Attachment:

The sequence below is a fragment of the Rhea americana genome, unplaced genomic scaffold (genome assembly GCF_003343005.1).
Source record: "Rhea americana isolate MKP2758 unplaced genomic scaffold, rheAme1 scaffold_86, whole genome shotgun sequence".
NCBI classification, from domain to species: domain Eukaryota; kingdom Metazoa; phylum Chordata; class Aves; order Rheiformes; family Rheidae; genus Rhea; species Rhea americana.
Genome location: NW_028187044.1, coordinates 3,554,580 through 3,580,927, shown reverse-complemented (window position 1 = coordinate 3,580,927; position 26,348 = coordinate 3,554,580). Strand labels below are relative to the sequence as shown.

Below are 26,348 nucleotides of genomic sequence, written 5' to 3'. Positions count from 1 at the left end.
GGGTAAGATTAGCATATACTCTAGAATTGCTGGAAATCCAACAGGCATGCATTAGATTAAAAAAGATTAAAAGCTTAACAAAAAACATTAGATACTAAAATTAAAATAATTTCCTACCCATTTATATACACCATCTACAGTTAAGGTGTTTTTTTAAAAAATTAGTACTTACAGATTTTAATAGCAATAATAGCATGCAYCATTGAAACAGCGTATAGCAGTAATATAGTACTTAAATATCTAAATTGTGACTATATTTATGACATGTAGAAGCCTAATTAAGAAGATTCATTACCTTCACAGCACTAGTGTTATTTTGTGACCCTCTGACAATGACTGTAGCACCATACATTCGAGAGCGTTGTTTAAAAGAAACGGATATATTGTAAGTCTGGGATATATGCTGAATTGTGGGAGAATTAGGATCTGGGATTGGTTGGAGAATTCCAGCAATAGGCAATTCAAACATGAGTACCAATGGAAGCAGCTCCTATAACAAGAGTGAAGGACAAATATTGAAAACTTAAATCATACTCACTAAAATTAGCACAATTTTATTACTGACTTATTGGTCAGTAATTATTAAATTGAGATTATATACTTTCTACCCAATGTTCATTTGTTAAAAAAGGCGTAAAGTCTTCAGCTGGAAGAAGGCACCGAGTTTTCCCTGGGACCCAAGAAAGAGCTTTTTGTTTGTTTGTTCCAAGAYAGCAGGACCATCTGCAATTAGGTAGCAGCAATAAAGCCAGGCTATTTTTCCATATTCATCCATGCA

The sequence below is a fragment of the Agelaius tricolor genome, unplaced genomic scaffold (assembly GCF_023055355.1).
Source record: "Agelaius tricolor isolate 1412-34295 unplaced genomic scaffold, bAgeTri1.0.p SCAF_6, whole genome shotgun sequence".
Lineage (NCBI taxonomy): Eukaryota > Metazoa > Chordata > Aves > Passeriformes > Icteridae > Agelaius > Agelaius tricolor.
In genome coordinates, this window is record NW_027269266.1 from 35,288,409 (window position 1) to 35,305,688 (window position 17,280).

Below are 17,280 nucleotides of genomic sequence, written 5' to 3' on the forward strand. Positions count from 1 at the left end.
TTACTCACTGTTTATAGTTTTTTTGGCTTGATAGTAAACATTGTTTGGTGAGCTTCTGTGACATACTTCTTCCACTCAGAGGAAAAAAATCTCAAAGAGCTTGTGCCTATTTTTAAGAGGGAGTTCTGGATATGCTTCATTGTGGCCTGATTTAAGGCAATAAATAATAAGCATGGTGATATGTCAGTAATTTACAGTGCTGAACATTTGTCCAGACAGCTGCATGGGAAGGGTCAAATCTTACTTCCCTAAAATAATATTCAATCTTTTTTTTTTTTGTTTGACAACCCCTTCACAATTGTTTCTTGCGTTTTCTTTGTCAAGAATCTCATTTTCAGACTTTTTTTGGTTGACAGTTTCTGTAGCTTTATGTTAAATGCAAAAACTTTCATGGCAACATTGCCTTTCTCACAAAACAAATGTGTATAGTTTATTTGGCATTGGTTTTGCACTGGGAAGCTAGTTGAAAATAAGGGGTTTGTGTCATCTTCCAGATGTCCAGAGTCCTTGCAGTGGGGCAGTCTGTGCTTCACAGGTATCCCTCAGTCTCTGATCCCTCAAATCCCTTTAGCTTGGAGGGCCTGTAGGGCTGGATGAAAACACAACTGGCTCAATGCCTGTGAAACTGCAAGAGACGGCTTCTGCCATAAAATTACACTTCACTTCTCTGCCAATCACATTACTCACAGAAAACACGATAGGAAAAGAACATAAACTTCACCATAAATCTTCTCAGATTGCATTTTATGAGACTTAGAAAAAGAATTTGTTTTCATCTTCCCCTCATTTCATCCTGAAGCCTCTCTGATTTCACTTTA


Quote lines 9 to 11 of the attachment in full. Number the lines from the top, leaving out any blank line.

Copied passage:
Lineage (NCBI taxonomy): Eukaryota > Metazoa > Chordata > Aves > Passeriformes > Icteridae > Agelaius > Agelaius tricolor.
In genome coordinates, this window is record NW_027269266.1 from 35,288,409 (window position 1) to 35,305,688 (window position 17,280).

Below are 17,280 nucleotides of genomic sequence, written 5' to 3' on the forward strand. Positions count from 1 at the left end.